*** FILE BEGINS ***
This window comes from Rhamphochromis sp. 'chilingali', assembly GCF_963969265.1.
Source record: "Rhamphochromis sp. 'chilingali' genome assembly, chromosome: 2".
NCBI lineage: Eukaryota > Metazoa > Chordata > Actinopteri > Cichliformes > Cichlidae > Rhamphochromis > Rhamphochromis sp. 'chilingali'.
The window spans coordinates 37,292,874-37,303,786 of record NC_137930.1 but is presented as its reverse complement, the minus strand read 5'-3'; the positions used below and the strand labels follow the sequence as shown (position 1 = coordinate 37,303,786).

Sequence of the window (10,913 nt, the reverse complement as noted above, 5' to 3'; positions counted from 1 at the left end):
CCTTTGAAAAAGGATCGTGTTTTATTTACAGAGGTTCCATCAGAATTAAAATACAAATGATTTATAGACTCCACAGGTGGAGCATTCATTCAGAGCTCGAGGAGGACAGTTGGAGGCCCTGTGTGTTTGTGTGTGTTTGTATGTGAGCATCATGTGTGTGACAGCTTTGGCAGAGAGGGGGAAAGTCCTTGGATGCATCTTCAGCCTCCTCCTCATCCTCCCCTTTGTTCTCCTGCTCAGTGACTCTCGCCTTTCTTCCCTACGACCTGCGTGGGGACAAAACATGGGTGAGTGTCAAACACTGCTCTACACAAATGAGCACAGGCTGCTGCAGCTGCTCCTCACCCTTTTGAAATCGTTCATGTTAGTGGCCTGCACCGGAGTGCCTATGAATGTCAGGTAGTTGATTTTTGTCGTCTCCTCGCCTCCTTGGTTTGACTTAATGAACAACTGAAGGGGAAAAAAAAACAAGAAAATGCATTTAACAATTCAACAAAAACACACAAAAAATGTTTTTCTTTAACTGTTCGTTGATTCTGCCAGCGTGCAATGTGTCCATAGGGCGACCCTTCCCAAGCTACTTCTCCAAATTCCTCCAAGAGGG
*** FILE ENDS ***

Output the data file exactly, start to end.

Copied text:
This window comes from Rhamphochromis sp. 'chilingali', assembly GCF_963969265.1.
Source record: "Rhamphochromis sp. 'chilingali' genome assembly, chromosome: 2".
NCBI lineage: Eukaryota > Metazoa > Chordata > Actinopteri > Cichliformes > Cichlidae > Rhamphochromis > Rhamphochromis sp. 'chilingali'.
The window spans coordinates 37,292,874-37,303,786 of record NC_137930.1 but is presented as its reverse complement, the minus strand read 5'-3'; the positions used below and the strand labels follow the sequence as shown (position 1 = coordinate 37,303,786).

Sequence of the window (10,913 nt, the reverse complement as noted above, 5' to 3'; positions counted from 1 at the left end):
CCTTTGAAAAAGGATCGTGTTTTATTTACAGAGGTTCCATCAGAATTAAAATACAAATGATTTATAGACTCCACAGGTGGAGCATTCATTCAGAGCTCGAGGAGGACAGTTGGAGGCCCTGTGTGTTTGTGTGTGTTTGTATGTGAGCATCATGTGTGTGACAGCTTTGGCAGAGAGGGGGAAAGTCCTTGGATGCATCTTCAGCCTCCTCCTCATCCTCCCCTTTGTTCTCCTGCTCAGTGACTCTCGCCTTTCTTCCCTACGACCTGCGTGGGGACAAAACATGGGTGAGTGTCAAACACTGCTCTACACAAATGAGCACAGGCTGCTGCAGCTGCTCCTCACCCTTTTGAAATCGTTCATGTTAGTGGCCTGCACCGGAGTGCCTATGAATGTCAGGTAGTTGATTTTTGTCGTCTCCTCGCCTCCTTGGTTTGACTTAATGAACAACTGAAGGGGAAAAAAAAACAAGAAAATGCATTTAACAATTCAACAAAAACACACAAAAAATGTTTTTCTTTAACTGTTCGTTGATTCTGCCAGCGTGCAATGTGTCCATAGGGCGACCCTTCCCAAGCTACTTCTCCAAATTCCTCCAAGAGGG